Divorces are granted when there is an irretrievable breakdown of the marriage, meaning that there is no chance of the parties reconciling with one another. Reconciliations, nevertheless, can sometimes take place after divorce proceedings have been instituted, although attempts at reconciliation may be doomed at the start.
Reconciliation agreements are a suitable way to address this issue, whereby it is agreed in writing between the parties that they shall attempt reconciliation whilst also providing for what their respective obligations will be if reconciliation fails.
The purpose of these types of agreements is to avoid divorce where possible, whilst acknowledging that divorce may simply be inevitable. If reconciliation is successful, then the marriage is restored and a divorce is avoided. If it fails, the parties do not have to incur the costs required to litigate the divorce again up to the original point when they first decided to reconcile their marriage.
These usually include provisions for the parties to attend upon a mediator or psychologist to assist the parties with the reconciliation in dealing with their issues in a healthy manner and/or helping the partie to be able to communicate with one another more effectively and/or get along with each other again.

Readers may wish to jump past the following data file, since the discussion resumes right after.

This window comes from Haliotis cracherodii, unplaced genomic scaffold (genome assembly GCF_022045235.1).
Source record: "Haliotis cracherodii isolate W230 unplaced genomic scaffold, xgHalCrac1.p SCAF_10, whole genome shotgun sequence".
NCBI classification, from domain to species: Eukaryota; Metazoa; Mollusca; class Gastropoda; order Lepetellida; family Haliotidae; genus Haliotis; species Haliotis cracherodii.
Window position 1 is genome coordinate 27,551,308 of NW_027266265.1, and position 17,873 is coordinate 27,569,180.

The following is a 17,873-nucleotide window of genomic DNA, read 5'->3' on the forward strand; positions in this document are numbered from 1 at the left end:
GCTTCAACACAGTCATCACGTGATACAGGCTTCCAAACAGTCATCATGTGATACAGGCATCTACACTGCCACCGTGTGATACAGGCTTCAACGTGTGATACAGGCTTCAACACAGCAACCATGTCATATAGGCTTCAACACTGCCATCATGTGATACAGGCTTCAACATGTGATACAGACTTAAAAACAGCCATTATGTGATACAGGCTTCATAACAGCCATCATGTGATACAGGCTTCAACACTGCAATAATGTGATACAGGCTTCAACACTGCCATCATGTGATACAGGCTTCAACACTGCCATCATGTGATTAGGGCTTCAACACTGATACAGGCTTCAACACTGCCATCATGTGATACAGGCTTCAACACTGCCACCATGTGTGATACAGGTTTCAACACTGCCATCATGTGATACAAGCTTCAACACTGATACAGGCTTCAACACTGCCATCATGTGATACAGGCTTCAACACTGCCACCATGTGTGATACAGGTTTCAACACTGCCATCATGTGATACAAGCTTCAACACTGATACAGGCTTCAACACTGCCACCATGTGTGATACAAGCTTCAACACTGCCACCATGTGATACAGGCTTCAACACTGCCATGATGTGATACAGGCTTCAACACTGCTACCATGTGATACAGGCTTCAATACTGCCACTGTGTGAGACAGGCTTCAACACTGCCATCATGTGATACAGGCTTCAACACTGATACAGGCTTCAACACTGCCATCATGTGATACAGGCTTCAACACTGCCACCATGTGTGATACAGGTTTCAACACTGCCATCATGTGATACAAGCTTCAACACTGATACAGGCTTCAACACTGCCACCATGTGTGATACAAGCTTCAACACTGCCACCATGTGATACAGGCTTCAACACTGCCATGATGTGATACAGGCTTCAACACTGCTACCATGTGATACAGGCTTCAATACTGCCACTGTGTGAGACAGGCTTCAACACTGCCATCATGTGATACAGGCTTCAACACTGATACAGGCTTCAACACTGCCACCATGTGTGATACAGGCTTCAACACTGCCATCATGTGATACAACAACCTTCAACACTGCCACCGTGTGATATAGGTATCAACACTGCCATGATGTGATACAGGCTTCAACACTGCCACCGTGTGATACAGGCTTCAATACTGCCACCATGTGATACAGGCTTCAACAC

This document can be signed in tandem with a Settlement Agreement and Parenting Plan in the divorce action whereby it provides that if reconciliation should fail within a certain period of time then the provisions of the Settlement Agreement and Parenting Plan signed by the parties shall come into effect.
This allows for the divorce to proceed on an unopposed basis, which is cost-effective. This does, however, involve the parties contemplating what the position will be after a failed reconciliation, and it may be agreed that the reconciliation agreement shall only impose limited obligations on the parties in certain respects but not others, which will still need to be determined or agreed upon between the parties.
Reconciliation agreements remain an option for parties who are unsure whether they wish to proceed with the divorce or attempt reconciliation.
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Author – Murray Taylor